The cost of fuel has reached a three-and-a-half-year high putting more pressure on consumers already squeezed incomes.
At the pumps, the average price of petrol has risen to 127.22p a litre and diesel to 129.96p a litre, following a rapid rise in the oil price.
Recent data suggests the year-long squeeze on incomes has begun to ease, with wages growing faster than prices.
But rising fuel prices threaten to prevent inflation slowing more quickly.
“Things have started to look better for the UK consumer recently, with inflationary pressures easing and real wage growth finally started picking up,” said George Salmon equity analyst at Hargreaves Lansdown.
However, he said, that drivers had noticed the impact of higher fuel prices at the pumps.
“Filling up the tank is a pretty essential expense for most of us, so the average consumer could find there’s a few pounds less in the jar at the end of each month.”
Earlier this month, government figures indicated wages grew at an annual rate of 2.9% in the three months to March, whereas over the same period the inflation rate was 2.7%.
As a result, for the first time in a year, real incomes grew, although they remain lower than they were before the financial crisis.
“Official figures show that transport is routinely the single biggest area of household expenditure bar none and in most cases transport equals the car,” said Philip Gomm of the RAC Foundation.
He said the poorest households tended to be hit hardest because they drive the oldest, least fuel-efficient vehicles.
In early 2016, fuel prices dipped almost to the £1 a litre mark as oil went below $30 a barrel. Since then both have risen fairly steadily.
This month the price of crude oil briefly reached $80 a barrel and is still at levels not seen since 2014. Last week, the chief executive of French oil company Total, Patrick Pouyanne, said he believed oil could reach $100 “in the coming months”.
“If the boss of one of the world’s largest oil companies is talking about $100 a barrel or more, then you have to think things are going to get worse before they get better,” said Mr Gomm, pointing out that prices at the pumps lag behind prices in the wholesale market.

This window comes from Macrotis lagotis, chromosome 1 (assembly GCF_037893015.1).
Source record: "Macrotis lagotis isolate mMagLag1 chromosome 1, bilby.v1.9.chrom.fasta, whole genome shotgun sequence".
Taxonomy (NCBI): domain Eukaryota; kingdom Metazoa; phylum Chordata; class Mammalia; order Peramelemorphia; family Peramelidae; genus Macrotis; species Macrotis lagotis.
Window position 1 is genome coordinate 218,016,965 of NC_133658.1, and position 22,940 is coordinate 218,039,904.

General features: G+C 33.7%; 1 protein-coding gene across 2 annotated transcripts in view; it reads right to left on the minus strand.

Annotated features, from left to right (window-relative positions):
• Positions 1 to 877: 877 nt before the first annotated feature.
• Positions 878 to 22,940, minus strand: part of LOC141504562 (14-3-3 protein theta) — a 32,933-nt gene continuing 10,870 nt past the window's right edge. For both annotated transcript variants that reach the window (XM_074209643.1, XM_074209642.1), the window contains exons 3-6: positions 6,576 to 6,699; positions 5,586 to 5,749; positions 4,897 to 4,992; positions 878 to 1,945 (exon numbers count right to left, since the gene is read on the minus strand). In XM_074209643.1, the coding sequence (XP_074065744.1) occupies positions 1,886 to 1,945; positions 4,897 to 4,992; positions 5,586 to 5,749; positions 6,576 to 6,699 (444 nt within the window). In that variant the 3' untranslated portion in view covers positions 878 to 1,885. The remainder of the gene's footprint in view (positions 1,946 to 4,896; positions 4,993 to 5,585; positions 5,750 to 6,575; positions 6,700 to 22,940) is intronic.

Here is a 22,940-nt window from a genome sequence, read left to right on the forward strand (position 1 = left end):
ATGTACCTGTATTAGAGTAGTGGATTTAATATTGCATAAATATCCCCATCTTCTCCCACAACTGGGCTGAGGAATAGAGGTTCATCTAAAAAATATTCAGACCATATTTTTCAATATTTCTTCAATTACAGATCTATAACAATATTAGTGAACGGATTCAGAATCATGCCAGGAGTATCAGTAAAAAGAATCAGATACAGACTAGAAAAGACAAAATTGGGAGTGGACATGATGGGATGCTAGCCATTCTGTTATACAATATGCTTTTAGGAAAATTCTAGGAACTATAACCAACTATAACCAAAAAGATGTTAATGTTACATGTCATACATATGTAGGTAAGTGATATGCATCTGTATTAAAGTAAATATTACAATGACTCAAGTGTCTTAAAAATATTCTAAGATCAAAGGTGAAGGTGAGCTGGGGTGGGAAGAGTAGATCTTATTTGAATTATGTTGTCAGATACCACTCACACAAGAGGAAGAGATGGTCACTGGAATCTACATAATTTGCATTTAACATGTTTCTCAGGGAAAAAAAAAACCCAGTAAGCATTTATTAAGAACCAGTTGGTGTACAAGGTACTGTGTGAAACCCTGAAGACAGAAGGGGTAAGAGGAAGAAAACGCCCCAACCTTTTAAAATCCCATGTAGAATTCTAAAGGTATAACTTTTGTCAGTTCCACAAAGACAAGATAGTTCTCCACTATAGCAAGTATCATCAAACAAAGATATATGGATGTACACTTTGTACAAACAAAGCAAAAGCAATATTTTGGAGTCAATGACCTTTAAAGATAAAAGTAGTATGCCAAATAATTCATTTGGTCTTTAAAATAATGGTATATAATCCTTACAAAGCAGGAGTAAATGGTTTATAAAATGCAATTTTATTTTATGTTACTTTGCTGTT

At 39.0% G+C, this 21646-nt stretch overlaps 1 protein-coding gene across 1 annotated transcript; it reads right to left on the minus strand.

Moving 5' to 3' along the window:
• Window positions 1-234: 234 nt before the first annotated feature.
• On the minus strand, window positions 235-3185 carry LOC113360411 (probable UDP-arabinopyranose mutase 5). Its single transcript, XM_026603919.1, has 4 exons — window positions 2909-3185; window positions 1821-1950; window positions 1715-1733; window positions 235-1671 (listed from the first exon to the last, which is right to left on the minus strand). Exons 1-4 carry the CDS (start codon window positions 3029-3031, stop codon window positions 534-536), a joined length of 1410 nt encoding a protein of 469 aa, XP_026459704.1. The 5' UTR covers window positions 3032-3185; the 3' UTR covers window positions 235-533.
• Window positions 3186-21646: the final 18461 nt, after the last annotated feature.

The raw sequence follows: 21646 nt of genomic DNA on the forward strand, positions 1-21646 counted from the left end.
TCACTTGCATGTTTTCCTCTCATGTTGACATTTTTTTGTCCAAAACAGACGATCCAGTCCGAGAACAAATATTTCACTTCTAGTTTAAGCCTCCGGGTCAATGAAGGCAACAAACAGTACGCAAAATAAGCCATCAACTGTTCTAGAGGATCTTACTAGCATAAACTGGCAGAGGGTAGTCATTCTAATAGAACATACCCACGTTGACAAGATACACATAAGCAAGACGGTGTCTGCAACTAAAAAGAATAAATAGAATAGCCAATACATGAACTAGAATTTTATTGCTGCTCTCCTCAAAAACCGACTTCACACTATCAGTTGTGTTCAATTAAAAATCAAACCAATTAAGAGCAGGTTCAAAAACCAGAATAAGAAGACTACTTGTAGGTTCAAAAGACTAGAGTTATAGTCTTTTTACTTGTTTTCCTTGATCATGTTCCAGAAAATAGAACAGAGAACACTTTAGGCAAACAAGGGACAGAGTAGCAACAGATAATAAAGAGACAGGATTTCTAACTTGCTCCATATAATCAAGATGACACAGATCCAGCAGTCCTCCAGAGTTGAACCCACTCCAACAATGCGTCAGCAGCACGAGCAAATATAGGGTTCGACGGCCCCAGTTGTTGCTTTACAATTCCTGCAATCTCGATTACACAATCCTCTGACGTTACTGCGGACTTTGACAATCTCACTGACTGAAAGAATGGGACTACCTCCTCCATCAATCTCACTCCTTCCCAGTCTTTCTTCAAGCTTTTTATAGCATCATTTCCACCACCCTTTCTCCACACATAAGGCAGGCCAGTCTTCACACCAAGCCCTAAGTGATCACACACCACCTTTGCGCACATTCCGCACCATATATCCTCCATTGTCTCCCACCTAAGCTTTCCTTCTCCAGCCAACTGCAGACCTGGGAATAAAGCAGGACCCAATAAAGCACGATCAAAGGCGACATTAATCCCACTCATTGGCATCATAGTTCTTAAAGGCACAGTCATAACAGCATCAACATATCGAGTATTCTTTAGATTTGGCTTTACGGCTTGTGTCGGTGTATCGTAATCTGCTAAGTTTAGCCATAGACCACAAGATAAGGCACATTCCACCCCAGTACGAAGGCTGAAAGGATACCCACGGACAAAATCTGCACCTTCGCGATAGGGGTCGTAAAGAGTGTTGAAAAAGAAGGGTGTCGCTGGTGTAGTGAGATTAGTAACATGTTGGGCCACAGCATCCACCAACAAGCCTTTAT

However, Ruth Gregory, chief UK economist at Capital Economics said she expected the impact of higher fuel prices on the UK consumer to remain limited.
“We’re expecting the oil price to drift lower by the end of next year. The recent rise mostly reflects geopolitical tension and the potential risk of supply disruption, factors we think should prove temporary.”
In the meantime, the overall trend for rising wages would continue she said.
“We’ve seen clear signs of a revival of pay growth in recent figures and we are expecting a further tick up to around 3% towards the end of this year.”
Alan Clarke, UK economist at Scotiabank, said while filling the tank represents only around 3% of household expenditure on average, fuel price rises could still dent consumer confidence.
“The sentiment is important,” he said. “You really notice [price rises] for things you buy frequently like petrol and food.”
He said by July, petrol and diesel prices were likely to be 14-15% higher than a year earlier.
When prices rise for non-discretionary things such as fuel, there is less left for “fun” items such as holidays and eating out, Mr Clarke said.
The higher fuel price comes in the wake of higher crude oil prices.
The rise has been driven in part by President Trump’s announcement that the US would re-impose sanctions on Iran, overturning the deal to curb Iran’s nuclear ambitions and raising fears that Iran’s energy exports would be affected.
Fresh US sanctions against Venezuela after the re-election of socialist leader, Nicolas Maduro, have also pushed the price of oil higher.
Despite this, BP chief executive Bob Dudley has said he expects US shale and increased supply from members of oil producers group Opec to make up for lost production elsewhere.
He predicted the oil price would return to between $50 and $65 a barrel in the near future.